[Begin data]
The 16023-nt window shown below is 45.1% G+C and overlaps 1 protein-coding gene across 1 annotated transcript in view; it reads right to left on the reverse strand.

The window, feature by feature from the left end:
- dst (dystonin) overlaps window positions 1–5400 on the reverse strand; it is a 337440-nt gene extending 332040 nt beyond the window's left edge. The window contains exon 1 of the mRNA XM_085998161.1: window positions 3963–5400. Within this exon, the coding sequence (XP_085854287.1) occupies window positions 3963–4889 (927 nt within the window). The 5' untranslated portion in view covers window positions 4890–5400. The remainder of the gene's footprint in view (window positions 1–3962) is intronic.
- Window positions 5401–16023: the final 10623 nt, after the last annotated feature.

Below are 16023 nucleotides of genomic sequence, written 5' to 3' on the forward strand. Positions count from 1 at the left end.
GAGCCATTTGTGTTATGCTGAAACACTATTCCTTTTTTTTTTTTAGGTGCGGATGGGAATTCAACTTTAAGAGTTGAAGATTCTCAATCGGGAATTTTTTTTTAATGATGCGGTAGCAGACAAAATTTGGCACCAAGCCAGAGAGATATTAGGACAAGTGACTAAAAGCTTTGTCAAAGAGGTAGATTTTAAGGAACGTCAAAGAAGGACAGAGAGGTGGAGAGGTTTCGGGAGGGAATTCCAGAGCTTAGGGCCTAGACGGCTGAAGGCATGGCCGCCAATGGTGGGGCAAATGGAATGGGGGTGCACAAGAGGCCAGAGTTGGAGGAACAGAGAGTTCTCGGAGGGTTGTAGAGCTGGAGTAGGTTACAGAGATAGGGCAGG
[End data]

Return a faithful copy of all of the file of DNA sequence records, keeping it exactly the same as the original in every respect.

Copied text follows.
The 16023-nt window shown below is 45.1% G+C and overlaps 1 protein-coding gene across 1 annotated transcript in view; it reads right to left on the reverse strand.

The window, feature by feature from the left end:
- dst (dystonin) overlaps window positions 1–5400 on the reverse strand; it is a 337440-nt gene extending 332040 nt beyond the window's left edge. The window contains exon 1 of the mRNA XM_085998161.1: window positions 3963–5400. Within this exon, the coding sequence (XP_085854287.1) occupies window positions 3963–4889 (927 nt within the window). The 5' untranslated portion in view covers window positions 4890–5400. The remainder of the gene's footprint in view (window positions 1–3962) is intronic.
- Window positions 5401–16023: the final 10623 nt, after the last annotated feature.

Below are 16023 nucleotides of genomic sequence, written 5' to 3' on the forward strand. Positions count from 1 at the left end.
GAGCCATTTGTGTTATGCTGAAACACTATTCCTTTTTTTTTTTTAGGTGCGGATGGGAATTCAACTTTAAGAGTTGAAGATTCTCAATCGGGAATTTTTTTTTAATGATGCGGTAGCAGACAAAATTTGGCACCAAGCCAGAGAGATATTAGGACAAGTGACTAAAAGCTTTGTCAAAGAGGTAGATTTTAAGGAACGTCAAAGAAGGACAGAGAGGTGGAGAGGTTTCGGGAGGGAATTCCAGAGCTTAGGGCCTAGACGGCTGAAGGCATGGCCGCCAATGGTGGGGCAAATGGAATGGGGGTGCACAAGAGGCCAGAGTTGGAGGAACAGAGAGTTCTCGGAGGGTTGTAGAGCTGGAGTAGGTTACAGAGATAGGGCAGG